An operation involving naval and air forces by which a belligerent completely prevents movement by sea from or to a port or coast belonging to or occupied by an enemy belligerent. To be mandatory, that is, for third States to be obliged to respect it, the blockade must be effective. This means that it must be maintained by a force sufficient to prevent all access to the enemy coast. The belligerent must declare the existence of the blockade. The belligerent must also specify and the starting date, geographical limits of the blockaded territory and time allowed to neutral vessels to leave. This declaration must be notified to all neutral Powers and to the local authorities.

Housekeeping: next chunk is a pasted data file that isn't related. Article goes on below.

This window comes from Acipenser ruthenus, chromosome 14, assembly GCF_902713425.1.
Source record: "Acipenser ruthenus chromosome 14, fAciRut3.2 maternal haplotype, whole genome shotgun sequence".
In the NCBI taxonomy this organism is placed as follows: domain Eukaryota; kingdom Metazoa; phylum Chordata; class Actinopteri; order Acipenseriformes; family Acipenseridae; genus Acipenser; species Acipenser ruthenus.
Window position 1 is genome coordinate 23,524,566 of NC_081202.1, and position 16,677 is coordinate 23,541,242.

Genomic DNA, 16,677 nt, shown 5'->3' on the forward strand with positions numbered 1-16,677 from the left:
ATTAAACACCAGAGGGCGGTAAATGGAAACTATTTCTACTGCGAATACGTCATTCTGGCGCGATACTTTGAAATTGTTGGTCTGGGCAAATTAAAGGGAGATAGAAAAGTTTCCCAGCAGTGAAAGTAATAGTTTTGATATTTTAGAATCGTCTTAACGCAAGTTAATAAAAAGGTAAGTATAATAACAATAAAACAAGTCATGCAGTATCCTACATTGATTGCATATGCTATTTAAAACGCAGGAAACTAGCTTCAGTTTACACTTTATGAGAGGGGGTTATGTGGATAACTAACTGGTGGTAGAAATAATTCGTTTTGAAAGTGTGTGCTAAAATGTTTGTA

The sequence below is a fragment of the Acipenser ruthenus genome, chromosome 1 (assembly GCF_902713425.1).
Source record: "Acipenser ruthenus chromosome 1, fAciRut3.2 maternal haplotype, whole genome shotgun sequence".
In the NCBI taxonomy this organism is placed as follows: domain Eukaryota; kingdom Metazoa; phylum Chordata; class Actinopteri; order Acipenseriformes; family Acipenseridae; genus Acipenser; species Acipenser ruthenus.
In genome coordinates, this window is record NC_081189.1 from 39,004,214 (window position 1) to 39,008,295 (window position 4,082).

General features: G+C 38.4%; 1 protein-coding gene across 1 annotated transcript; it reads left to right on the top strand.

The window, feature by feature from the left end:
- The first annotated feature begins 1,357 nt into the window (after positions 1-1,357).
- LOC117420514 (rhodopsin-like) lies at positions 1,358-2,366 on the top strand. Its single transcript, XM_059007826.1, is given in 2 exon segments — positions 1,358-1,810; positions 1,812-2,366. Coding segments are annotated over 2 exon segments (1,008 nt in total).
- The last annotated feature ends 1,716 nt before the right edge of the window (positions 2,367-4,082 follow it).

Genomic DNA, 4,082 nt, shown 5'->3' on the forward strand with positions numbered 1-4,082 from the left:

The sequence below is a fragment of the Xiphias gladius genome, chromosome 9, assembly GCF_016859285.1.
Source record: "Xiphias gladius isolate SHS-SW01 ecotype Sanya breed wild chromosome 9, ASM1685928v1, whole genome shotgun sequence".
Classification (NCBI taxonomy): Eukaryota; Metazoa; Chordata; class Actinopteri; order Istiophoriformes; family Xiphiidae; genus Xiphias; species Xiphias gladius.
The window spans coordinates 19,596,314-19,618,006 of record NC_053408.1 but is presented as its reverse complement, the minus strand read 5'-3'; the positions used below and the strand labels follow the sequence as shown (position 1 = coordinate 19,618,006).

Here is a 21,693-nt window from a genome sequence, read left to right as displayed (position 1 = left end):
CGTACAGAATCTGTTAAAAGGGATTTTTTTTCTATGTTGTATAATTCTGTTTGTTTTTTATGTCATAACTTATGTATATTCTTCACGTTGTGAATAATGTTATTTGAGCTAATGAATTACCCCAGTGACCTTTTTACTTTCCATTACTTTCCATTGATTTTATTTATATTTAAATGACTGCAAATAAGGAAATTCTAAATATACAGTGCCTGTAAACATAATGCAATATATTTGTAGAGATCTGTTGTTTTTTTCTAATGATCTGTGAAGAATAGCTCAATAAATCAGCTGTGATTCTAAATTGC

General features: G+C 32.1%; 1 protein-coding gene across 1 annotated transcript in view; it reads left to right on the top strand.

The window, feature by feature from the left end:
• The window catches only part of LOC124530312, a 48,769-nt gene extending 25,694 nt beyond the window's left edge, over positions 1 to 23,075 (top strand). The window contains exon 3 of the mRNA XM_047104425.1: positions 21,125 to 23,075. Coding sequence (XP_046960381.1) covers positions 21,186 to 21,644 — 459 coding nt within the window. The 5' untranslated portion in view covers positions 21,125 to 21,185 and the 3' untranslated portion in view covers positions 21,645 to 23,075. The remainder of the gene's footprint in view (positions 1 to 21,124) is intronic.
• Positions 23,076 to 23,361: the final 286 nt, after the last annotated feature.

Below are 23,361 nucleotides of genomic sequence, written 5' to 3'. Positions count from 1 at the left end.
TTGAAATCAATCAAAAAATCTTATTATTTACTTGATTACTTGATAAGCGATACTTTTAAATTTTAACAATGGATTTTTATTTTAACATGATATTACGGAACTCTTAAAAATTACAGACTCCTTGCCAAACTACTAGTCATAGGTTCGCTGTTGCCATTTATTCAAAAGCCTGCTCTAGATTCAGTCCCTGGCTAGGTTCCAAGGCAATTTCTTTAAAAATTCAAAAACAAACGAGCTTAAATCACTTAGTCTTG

France, Accession to Protocol I [Part B., para. 17]
United States, The Prize Cases
Israel, Operation Cast Lead [Part II, paras 311-326, 1305-1331]
Israel/Lebanon/Hezbollah, Conflict in 2006 [Part I, paras 268-275]
UN Security Council, Sanctions Imposed Upon Iraq [Part B.]
Israel, Blockade of Gaza and the Flotilla Incident
Yemen, Potential Existence and Effects of Naval Blockade
Sri Lanka, Naval War against Tamil Tigers
Suggested readings :
MEYROWITZ Henri, “Le Protocole additionnel I aux Conventions de Genève de 1949 et le droit de la guerre maritime”, in RGDIP, Vol. 89/2, 1985, pp. 243-298.
SWAYZE Frank B., “Traditional Principles of Blockade in Modern Practice: United States Mining of Internal and Territorial Waters of North Vietnam”, in JAG Journal, Vol. 29/2, 1977, pp. 143-173.
WHITEMAN Marjorie M., “Blockade”, in Digest of International Law, Vol. 10, Chapter XXXI: Belligerent Interference with Neutral Commerce, US Department of State Publication 8367, Washington DC, Government Print. Off., 1968, pp. 861-879.
Further reading :
ROWSON S.W.D., “Modern Blockade: Some Legal Aspects”, in BYIL, Vol. 23, 1946, pp. 346-353.